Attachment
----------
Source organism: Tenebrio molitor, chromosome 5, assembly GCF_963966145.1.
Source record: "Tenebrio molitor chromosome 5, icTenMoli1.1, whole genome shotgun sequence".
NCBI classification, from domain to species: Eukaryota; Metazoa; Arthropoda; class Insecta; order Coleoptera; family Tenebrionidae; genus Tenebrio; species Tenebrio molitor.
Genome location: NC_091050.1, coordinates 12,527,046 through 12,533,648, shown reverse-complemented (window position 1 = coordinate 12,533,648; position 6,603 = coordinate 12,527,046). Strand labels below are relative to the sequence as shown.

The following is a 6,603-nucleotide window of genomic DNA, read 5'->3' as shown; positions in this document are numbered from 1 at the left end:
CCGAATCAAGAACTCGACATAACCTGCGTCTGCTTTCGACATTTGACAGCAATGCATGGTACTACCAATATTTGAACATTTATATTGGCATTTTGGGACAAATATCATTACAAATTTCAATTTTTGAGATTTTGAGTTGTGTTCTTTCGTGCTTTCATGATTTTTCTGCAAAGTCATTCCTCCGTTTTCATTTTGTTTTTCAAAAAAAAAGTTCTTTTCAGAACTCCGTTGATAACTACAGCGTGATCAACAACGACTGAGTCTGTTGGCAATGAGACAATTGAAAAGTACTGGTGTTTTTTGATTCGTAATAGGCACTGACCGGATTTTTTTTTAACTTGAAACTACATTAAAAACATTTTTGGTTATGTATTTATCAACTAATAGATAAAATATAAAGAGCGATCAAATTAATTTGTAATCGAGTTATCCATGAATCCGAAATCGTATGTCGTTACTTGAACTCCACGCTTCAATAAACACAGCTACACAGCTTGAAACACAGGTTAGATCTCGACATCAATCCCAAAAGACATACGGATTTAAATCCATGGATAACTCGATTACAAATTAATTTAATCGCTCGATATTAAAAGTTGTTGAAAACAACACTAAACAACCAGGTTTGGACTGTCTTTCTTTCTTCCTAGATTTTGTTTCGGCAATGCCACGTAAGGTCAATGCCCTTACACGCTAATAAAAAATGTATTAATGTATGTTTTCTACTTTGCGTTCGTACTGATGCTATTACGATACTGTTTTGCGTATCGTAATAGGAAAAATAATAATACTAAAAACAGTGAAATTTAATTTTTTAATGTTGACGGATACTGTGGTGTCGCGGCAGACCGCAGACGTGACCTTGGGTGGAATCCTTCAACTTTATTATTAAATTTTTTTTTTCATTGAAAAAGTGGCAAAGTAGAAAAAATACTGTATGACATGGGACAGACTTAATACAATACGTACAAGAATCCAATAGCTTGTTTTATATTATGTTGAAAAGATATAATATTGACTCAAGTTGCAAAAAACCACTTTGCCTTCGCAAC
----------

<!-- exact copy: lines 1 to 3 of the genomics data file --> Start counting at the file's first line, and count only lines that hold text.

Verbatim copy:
Source organism: Tenebrio molitor, chromosome 5, assembly GCF_963966145.1.
Source record: "Tenebrio molitor chromosome 5, icTenMoli1.1, whole genome shotgun sequence".
NCBI classification, from domain to species: Eukaryota; Metazoa; Arthropoda; class Insecta; order Coleoptera; family Tenebrionidae; genus Tenebrio; species Tenebrio molitor.